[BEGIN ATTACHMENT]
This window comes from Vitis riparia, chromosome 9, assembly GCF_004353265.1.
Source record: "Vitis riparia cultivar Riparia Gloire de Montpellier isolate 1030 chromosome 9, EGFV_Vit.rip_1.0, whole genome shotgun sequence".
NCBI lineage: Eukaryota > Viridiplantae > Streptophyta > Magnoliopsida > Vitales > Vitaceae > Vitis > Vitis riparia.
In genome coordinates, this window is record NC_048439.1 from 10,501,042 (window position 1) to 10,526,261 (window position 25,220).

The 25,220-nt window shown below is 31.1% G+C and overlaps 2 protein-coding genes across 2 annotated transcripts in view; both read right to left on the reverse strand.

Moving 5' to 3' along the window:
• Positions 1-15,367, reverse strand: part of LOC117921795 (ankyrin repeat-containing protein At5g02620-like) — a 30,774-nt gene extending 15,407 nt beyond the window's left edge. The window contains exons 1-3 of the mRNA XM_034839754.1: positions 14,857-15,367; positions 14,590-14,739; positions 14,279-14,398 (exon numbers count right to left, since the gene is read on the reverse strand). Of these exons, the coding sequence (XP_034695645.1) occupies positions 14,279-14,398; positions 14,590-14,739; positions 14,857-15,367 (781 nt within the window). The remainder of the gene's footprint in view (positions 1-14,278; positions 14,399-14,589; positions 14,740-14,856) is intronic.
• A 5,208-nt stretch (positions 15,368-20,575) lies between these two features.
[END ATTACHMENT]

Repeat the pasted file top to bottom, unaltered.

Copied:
This window comes from Vitis riparia, chromosome 9, assembly GCF_004353265.1.
Source record: "Vitis riparia cultivar Riparia Gloire de Montpellier isolate 1030 chromosome 9, EGFV_Vit.rip_1.0, whole genome shotgun sequence".
NCBI lineage: Eukaryota > Viridiplantae > Streptophyta > Magnoliopsida > Vitales > Vitaceae > Vitis > Vitis riparia.
In genome coordinates, this window is record NC_048439.1 from 10,501,042 (window position 1) to 10,526,261 (window position 25,220).

The 25,220-nt window shown below is 31.1% G+C and overlaps 2 protein-coding genes across 2 annotated transcripts in view; both read right to left on the reverse strand.

Moving 5' to 3' along the window:
• Positions 1-15,367, reverse strand: part of LOC117921795 (ankyrin repeat-containing protein At5g02620-like) — a 30,774-nt gene extending 15,407 nt beyond the window's left edge. The window contains exons 1-3 of the mRNA XM_034839754.1: positions 14,857-15,367; positions 14,590-14,739; positions 14,279-14,398 (exon numbers count right to left, since the gene is read on the reverse strand). Of these exons, the coding sequence (XP_034695645.1) occupies positions 14,279-14,398; positions 14,590-14,739; positions 14,857-15,367 (781 nt within the window). The remainder of the gene's footprint in view (positions 1-14,278; positions 14,399-14,589; positions 14,740-14,856) is intronic.
• A 5,208-nt stretch (positions 15,368-20,575) lies between these two features.